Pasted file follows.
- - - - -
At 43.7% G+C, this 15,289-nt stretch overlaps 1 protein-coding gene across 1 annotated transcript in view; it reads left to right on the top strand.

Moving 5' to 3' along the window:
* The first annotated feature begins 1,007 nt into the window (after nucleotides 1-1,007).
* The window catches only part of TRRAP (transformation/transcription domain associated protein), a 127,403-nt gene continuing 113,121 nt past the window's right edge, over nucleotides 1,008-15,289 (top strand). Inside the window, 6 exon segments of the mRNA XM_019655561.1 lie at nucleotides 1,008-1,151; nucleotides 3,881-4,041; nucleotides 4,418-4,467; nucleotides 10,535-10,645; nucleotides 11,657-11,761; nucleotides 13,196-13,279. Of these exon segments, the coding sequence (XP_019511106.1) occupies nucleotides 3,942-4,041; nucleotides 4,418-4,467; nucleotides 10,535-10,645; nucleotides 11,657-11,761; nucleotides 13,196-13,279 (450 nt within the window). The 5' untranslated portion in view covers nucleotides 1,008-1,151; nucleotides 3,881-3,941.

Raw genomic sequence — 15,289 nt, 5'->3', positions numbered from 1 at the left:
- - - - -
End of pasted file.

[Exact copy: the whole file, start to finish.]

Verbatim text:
At 43.7% G+C, this 15,289-nt stretch overlaps 1 protein-coding gene across 1 annotated transcript in view; it reads left to right on the top strand.

Moving 5' to 3' along the window:
* The first annotated feature begins 1,007 nt into the window (after nucleotides 1-1,007).
* The window catches only part of TRRAP (transformation/transcription domain associated protein), a 127,403-nt gene continuing 113,121 nt past the window's right edge, over nucleotides 1,008-15,289 (top strand). Inside the window, 6 exon segments of the mRNA XM_019655561.1 lie at nucleotides 1,008-1,151; nucleotides 3,881-4,041; nucleotides 4,418-4,467; nucleotides 10,535-10,645; nucleotides 11,657-11,761; nucleotides 13,196-13,279. Of these exon segments, the coding sequence (XP_019511106.1) occupies nucleotides 3,942-4,041; nucleotides 4,418-4,467; nucleotides 10,535-10,645; nucleotides 11,657-11,761; nucleotides 13,196-13,279 (450 nt within the window). The 5' untranslated portion in view covers nucleotides 1,008-1,151; nucleotides 3,881-3,941.

Raw genomic sequence — 15,289 nt, 5'->3', positions numbered from 1 at the left: